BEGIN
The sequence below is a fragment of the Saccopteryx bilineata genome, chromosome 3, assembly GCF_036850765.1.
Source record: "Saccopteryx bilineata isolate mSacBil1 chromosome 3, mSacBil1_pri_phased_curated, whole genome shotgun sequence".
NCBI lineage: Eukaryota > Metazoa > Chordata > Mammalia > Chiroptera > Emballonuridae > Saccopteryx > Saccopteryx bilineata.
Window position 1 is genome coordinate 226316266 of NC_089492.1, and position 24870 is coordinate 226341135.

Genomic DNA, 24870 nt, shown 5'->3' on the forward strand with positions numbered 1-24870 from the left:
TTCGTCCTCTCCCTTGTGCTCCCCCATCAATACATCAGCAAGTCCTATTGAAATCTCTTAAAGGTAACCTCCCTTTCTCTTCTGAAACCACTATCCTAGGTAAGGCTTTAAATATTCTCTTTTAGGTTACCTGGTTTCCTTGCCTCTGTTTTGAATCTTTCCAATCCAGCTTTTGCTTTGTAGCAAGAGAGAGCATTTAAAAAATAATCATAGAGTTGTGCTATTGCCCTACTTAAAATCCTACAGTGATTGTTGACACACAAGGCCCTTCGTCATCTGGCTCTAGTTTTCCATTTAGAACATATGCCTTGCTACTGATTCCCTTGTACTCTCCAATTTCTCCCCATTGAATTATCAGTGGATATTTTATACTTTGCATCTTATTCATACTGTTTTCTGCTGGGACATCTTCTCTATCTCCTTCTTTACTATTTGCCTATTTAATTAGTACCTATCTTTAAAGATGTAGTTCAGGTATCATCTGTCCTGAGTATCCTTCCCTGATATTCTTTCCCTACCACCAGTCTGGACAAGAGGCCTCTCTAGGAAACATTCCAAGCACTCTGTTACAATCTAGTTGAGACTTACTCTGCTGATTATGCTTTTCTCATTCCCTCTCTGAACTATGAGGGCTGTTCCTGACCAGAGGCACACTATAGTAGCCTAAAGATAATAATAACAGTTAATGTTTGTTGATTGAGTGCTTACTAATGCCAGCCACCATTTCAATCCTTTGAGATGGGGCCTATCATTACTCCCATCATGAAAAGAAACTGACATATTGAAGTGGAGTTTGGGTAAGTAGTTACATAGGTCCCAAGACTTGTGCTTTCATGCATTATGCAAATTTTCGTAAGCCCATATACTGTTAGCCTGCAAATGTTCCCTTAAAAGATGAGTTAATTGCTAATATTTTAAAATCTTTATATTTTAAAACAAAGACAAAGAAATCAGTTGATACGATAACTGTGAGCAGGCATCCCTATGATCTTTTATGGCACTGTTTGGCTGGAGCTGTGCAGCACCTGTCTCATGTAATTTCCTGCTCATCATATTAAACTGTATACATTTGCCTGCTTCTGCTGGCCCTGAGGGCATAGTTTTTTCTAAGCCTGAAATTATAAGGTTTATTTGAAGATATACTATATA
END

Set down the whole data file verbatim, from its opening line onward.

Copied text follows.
The sequence below is a fragment of the Saccopteryx bilineata genome, chromosome 3, assembly GCF_036850765.1.
Source record: "Saccopteryx bilineata isolate mSacBil1 chromosome 3, mSacBil1_pri_phased_curated, whole genome shotgun sequence".
NCBI lineage: Eukaryota > Metazoa > Chordata > Mammalia > Chiroptera > Emballonuridae > Saccopteryx > Saccopteryx bilineata.
Window position 1 is genome coordinate 226316266 of NC_089492.1, and position 24870 is coordinate 226341135.

Genomic DNA, 24870 nt, shown 5'->3' on the forward strand with positions numbered 1-24870 from the left:
TTCGTCCTCTCCCTTGTGCTCCCCCATCAATACATCAGCAAGTCCTATTGAAATCTCTTAAAGGTAACCTCCCTTTCTCTTCTGAAACCACTATCCTAGGTAAGGCTTTAAATATTCTCTTTTAGGTTACCTGGTTTCCTTGCCTCTGTTTTGAATCTTTCCAATCCAGCTTTTGCTTTGTAGCAAGAGAGAGCATTTAAAAAATAATCATAGAGTTGTGCTATTGCCCTACTTAAAATCCTACAGTGATTGTTGACACACAAGGCCCTTCGTCATCTGGCTCTAGTTTTCCATTTAGAACATATGCCTTGCTACTGATTCCCTTGTACTCTCCAATTTCTCCCCATTGAATTATCAGTGGATATTTTATACTTTGCATCTTATTCATACTGTTTTCTGCTGGGACATCTTCTCTATCTCCTTCTTTACTATTTGCCTATTTAATTAGTACCTATCTTTAAAGATGTAGTTCAGGTATCATCTGTCCTGAGTATCCTTCCCTGATATTCTTTCCCTACCACCAGTCTGGACAAGAGGCCTCTCTAGGAAACATTCCAAGCACTCTGTTACAATCTAGTTGAGACTTACTCTGCTGATTATGCTTTTCTCATTCCCTCTCTGAACTATGAGGGCTGTTCCTGACCAGAGGCACACTATAGTAGCCTAAAGATAATAATAACAGTTAATGTTTGTTGATTGAGTGCTTACTAATGCCAGCCACCATTTCAATCCTTTGAGATGGGGCCTATCATTACTCCCATCATGAAAAGAAACTGACATATTGAAGTGGAGTTTGGGTAAGTAGTTACATAGGTCCCAAGACTTGTGCTTTCATGCATTATGCAAATTTTCGTAAGCCCATATACTGTTAGCCTGCAAATGTTCCCTTAAAAGATGAGTTAATTGCTAATATTTTAAAATCTTTATATTTTAAAACAAAGACAAAGAAATCAGTTGATACGATAACTGTGAGCAGGCATCCCTATGATCTTTTATGGCACTGTTTGGCTGGAGCTGTGCAGCACCTGTCTCATGTAATTTCCTGCTCATCATATTAAACTGTATACATTTGCCTGCTTCTGCTGGCCCTGAGGGCATAGTTTTTTCTAAGCCTGAAATTATAAGGTTTATTTGAAGATATACTATATA